Turtle power wins the weekend

TMNT rules a crowded US box office

It’s the sort of car-smash release schedule the studios usually try to avoid, but no less than six wide-release films arrived this weekend in the States.

And reigning champ 300 finally found itself knocked from the top after two weeks. But studio Warners won’t exactly be worried – as they’ve simply replaced one film that has its roots in a graphic novel with, um, another one.

Admittedly TMNT – or Teenage Mutant Ninja Turtles, to those of us who don’t always need to speak in acronym – is aimed at a slightly different audience than the buff, bloody Spartan epic, but it overcame some extremely dodgy reviews to appeal to both kids and the long-term Turtles fans that were itching for another dose of shell shock. The four crime-fighting amphibians nabbed $24.4 million this weekend. Which likely means a sequel will be on the way, particularly given that it only cost $40 million to make…

300 was still bringing the hordes in, however, losing just 36% to make $20.5 million and storming across the international markets. It’s now taken in more than $160 million in the US alone.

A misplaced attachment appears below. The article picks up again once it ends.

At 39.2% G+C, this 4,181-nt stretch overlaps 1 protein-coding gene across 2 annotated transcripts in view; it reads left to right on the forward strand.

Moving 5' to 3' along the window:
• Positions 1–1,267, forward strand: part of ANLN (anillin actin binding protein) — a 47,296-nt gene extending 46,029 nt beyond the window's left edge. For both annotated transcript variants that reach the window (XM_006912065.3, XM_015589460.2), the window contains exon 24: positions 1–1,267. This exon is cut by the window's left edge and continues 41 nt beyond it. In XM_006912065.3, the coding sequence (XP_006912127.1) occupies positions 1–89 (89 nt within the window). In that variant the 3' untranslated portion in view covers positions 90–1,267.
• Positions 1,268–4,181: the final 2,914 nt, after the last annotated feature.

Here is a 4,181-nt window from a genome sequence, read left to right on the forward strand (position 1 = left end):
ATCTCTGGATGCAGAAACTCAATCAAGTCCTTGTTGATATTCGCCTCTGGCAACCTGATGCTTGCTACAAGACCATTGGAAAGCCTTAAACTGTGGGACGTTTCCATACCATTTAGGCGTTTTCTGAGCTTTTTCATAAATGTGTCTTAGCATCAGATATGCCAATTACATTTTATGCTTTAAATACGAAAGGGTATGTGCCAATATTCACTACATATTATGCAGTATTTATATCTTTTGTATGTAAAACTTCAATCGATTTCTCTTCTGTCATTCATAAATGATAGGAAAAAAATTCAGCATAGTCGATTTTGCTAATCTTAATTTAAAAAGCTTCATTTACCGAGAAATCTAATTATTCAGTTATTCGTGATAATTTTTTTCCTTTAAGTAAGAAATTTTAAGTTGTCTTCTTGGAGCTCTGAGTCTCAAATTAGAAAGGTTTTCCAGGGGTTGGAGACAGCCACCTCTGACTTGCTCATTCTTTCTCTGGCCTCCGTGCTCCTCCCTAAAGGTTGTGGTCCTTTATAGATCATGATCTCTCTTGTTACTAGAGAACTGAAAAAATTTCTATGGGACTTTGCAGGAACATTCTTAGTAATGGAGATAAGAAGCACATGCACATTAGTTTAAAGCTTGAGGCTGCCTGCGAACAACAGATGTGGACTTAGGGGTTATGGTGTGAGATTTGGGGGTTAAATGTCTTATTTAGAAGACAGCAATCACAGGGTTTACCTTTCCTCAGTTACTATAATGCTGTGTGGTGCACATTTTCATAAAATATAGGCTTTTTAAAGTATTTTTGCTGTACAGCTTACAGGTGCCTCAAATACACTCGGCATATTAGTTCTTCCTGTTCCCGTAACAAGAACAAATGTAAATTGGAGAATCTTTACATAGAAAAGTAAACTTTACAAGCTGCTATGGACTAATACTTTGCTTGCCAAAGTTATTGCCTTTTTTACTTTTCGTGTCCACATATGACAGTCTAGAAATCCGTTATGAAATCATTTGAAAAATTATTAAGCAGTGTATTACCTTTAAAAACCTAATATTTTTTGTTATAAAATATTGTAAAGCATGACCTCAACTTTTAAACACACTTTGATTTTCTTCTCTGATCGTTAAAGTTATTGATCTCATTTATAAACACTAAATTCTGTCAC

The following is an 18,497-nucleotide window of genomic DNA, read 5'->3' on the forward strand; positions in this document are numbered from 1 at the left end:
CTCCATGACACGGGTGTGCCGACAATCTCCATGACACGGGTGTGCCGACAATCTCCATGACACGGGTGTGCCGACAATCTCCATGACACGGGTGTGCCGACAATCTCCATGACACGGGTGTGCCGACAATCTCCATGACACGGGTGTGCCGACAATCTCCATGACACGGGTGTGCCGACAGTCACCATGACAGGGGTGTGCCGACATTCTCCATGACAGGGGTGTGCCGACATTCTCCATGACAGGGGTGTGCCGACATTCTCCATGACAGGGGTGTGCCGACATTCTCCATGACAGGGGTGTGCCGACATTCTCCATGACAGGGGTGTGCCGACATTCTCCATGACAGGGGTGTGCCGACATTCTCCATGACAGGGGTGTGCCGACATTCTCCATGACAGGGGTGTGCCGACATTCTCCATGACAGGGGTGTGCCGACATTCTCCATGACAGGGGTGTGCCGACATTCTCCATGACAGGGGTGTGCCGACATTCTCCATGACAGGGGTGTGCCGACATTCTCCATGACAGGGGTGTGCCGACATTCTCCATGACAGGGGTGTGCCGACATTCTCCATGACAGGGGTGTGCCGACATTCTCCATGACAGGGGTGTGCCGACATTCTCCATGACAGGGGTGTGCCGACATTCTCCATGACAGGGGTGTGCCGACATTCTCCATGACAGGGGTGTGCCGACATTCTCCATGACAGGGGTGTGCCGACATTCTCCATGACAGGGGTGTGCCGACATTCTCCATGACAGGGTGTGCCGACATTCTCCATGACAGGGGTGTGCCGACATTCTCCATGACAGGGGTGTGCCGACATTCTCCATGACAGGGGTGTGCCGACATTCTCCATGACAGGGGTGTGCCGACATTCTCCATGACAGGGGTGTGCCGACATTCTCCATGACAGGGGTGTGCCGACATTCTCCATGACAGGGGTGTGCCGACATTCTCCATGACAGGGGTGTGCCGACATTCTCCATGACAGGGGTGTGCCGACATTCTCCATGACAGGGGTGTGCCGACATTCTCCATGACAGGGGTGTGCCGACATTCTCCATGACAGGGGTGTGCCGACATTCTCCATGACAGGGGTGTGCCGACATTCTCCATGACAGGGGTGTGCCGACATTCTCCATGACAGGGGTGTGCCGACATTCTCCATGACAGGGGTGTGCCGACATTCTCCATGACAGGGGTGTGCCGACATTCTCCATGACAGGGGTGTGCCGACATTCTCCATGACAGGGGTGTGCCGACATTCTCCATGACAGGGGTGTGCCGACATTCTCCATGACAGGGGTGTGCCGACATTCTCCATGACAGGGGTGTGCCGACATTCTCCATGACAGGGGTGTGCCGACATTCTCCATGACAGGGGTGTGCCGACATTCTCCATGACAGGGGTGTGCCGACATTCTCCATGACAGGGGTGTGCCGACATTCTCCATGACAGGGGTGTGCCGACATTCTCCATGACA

Arriving in third place, Mark Wahlberg’s new thriller Shooter didn’t exactly make it to the top with a bullet, but a $14.5 million opening is solid given the crowded marketplace. That put it just ahead of Wild Hogs, with the comedy dropping to fourth having earned $14.3 million.

In fifth, we find TMNT’s main competition for kiddie business, with New Line’s The Last Mimzy. Another arrival weighed down by bad reviews, it suffered in comparison to the Turtles and could only rustle up $10.2 million in business. That was still better than returning thriller Premonition, which sank from third to sixth in its second week, with $10.1 million and $32 million so far.

Audiences clearly weren’t all that excited about another round with the hungry mutants of The Hills Have Eyes, as the sequel debuted to about half the original remake’s score, making $10 million. But that still arrived higher in the charts than Adam Sandler’s latest attempt at drama with Mike Binder’s look at loss and living with grief in Reign Over Me. The movie opened at eighth with $8 million.

Finally, wrapping up the charts, we have a faltering new arrival and a quick-sinking horror. Terrence Howard’s inspirational swimming coach drama Pride failed to inspire much interest, diving in at ninth with $4 million, while creepy puppet horror Dead Silence found itself dead in the water for its second week, dropping quickly to 10th and nabbing just $3.4 million.